Video

Video Russians Head Into Holiday Facing Economic Malaise

Russian preparations for the New Year holiday are clouded by economic recession and a tumbling currency, the ruble. Nonetheless, people in the Russian capital appear to be in a festive mood. VOA's Daniel Schearf reports from Moscow.
Video

Video Mombasa in Holiday Tourism Slump Due to Security Fears

Kenya's usually popular beachside tourist destination of Mombasa is seeing a much slower holiday season this year due to fears of insecurity as the country has suffered from a string of terror attacks linked to Somali militants. Mohammed Yusuf reports for VOA on how businessmen and tourists feel about the situation.
Video

Video For Somalis, 2014 Marked by Political Instability Within Government

While Somalia has long been torn apart by warfare and violence, this year one of the country's biggest challenges has come from within the government, as political infighting curtails the country's progress, threatens security gains and disappoints the international community. VOA's Gabe Joselow report.
Video

Video US Political Shift Could Affect Iran Nuclear Talks

Secretary of State John Kerry’s efforts to resolve Iran’s nuclear crisis are continuing into 2015 after Iran and six world powers failed to agree by a November deadline. U.S. domestic politics, however, could complicate efforts to reach a deal in the new year. VOA State Department correspondent Pam Dockins has the story.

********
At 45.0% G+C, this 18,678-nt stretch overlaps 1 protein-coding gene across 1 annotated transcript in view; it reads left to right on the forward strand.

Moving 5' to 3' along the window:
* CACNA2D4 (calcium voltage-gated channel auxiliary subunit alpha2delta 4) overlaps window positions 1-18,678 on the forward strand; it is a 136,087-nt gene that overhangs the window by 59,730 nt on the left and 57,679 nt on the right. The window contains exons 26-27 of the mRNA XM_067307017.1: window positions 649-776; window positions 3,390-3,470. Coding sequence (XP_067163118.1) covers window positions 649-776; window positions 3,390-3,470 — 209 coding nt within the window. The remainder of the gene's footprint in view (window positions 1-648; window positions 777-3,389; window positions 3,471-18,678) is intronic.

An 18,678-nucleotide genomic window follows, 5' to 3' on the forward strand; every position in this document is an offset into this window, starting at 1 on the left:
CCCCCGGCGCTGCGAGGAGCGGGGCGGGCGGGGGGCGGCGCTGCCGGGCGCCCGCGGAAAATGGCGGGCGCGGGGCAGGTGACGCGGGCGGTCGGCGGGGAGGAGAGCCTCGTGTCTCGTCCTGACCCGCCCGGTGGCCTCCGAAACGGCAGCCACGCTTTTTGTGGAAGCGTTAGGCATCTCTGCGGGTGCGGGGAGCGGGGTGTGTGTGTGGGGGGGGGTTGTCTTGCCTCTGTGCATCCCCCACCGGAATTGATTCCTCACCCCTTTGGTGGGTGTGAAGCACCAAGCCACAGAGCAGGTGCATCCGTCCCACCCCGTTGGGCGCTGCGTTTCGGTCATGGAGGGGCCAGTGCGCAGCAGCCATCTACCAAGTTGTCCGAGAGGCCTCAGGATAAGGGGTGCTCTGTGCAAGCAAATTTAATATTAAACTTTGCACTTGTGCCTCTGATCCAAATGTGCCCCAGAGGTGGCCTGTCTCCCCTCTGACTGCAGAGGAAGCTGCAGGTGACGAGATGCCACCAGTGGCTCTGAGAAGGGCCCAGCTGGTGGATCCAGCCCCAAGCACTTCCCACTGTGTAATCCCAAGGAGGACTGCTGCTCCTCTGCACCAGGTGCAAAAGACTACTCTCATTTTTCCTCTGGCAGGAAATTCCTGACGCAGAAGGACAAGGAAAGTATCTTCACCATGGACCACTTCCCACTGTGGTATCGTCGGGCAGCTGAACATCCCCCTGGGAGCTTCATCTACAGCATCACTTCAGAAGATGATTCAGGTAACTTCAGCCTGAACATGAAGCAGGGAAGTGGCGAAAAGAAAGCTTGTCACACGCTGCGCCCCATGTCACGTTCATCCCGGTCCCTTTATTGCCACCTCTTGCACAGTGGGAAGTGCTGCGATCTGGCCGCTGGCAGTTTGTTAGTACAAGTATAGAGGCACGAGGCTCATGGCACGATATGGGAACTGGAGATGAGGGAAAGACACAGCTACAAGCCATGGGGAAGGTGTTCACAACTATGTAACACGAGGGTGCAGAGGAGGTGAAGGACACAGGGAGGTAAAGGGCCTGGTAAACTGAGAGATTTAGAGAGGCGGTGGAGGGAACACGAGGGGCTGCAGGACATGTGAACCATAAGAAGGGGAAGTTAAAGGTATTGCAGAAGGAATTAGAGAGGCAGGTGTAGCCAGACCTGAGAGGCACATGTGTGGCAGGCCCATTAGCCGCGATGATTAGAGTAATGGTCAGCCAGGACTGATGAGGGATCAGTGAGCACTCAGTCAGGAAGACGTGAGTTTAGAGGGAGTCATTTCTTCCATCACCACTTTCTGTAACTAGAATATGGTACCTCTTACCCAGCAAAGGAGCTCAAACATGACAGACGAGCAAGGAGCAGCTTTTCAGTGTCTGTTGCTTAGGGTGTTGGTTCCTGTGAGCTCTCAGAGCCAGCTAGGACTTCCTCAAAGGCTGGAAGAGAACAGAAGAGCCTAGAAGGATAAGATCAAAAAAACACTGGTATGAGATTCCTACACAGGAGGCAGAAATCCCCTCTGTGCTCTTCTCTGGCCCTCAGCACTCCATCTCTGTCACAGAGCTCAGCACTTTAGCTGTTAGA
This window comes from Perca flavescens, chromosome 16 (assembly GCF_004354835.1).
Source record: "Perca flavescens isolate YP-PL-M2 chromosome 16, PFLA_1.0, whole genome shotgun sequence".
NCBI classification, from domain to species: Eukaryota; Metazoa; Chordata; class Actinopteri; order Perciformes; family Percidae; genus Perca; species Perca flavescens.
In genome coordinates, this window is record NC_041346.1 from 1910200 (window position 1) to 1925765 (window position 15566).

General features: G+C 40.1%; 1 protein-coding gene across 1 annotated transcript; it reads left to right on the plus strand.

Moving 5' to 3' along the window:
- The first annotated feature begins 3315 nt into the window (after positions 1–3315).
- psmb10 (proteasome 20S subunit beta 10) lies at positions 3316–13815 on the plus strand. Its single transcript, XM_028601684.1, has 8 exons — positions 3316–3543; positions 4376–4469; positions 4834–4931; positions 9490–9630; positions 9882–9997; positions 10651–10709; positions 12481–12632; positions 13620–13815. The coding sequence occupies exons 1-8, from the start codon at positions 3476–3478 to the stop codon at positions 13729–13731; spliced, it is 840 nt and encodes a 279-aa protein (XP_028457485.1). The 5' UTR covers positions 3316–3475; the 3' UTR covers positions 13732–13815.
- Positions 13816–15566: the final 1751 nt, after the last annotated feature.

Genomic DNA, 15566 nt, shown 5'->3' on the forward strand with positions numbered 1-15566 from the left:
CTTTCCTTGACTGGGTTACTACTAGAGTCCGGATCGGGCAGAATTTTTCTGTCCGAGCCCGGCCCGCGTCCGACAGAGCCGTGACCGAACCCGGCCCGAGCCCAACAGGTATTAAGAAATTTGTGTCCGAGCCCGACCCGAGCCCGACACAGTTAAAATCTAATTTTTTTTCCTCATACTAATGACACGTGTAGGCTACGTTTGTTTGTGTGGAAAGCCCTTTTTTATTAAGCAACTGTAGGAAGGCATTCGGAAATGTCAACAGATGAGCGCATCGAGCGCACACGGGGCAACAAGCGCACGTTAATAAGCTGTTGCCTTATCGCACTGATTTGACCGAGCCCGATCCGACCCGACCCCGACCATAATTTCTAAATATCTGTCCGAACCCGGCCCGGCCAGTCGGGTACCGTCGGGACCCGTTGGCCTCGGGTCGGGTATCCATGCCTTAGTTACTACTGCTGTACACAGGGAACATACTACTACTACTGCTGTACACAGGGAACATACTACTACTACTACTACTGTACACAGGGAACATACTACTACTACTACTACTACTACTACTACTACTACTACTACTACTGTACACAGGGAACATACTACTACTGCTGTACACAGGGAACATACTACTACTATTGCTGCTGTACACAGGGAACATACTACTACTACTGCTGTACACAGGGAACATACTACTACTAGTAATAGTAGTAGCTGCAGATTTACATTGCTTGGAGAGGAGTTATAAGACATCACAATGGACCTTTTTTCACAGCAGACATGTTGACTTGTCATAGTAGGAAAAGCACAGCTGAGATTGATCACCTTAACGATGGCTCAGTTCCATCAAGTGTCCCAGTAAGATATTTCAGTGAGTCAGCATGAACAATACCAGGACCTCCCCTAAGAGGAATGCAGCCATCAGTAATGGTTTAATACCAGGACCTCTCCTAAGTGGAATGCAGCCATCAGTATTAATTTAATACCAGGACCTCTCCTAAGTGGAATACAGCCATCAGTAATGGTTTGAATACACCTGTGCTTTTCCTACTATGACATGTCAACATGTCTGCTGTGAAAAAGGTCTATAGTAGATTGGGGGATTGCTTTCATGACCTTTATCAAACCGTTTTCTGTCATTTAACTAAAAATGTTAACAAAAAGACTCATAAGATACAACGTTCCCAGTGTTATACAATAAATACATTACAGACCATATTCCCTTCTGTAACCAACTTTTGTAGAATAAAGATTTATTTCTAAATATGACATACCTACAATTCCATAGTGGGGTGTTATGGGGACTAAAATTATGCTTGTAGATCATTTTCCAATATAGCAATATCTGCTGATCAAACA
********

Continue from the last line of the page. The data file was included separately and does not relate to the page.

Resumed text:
Video

Video NYSE: The Icon of Capitalism

From its humble beginnings in 1792 to its status as an economic bellweather for the world, the New York Stock Exchange is an integral part of the story of America. VOA’s Bernard Shusman reports from Wall Street.
Video

Video Islamic State Emergence Transforms Syria and Iraq in 2014

The emergence of the Islamic State in Iraq and Syria as a potent force in early 2014 changed the dynamics of the region. Their brutal methods - including executions and forced slavery - horrified the international community, drawing Western forces into the conflict. It also splintered the war in Syria, where more than 200,000 Syrians have died in the conflict. VOA’s Henry Ridgwell looks back at a deadly year in the region -- and what 2015 may hold.
Video

Video Massive Study Provides Best Look at Greenland Ice Loss Yet

The Greenland ice sheet is melting faster than predicted, according to a new study released in the Proceedings of the National Academic of Sciences that combines NASA satellite data and aerial missions. As VOA’s Rosanne Skirble reports, the finding means coastal communities worldwide could be at greater risk, sooner, from the impact of rising seas.
Video

Video US Marines, Toys for Tots Bring Christmas Joy

Christmas is a time for giving in the United States, especially to young children who look forward to getting presents. But some families don't have money to buy gifts. For nearly 70 years, a U.S. Marines-sponsored program has donated toys and distributed them to underprivileged children during the holiday season. VOA's Deborah Block tells us about the annual Toys for Tots program.
Video

Video France Rocked by Attacks as Fear of ISIS-Inspired Terror Grows

Eleven people were injured, two seriously, when a man drove his car into crowds of pedestrians Sunday night in the French city of Dijon, shouting ‘God is Great’ in Arabic. It’s the latest in a series of apparent ‘lone-wolf’ terror attacks in the West. Henry Ridgwell looks at the growing threat of attacks, which security experts say are likely inspired by the so-called "Islamic State" terror group.

Circumventing Censorship

An Internet Primer for Healthy Web Habits

As surveillance and censoring technologies advance, so, too, do new tools for your computer or mobile device that help protect your privacy and break through Internet censorship.
More

All About America

AppleAndroid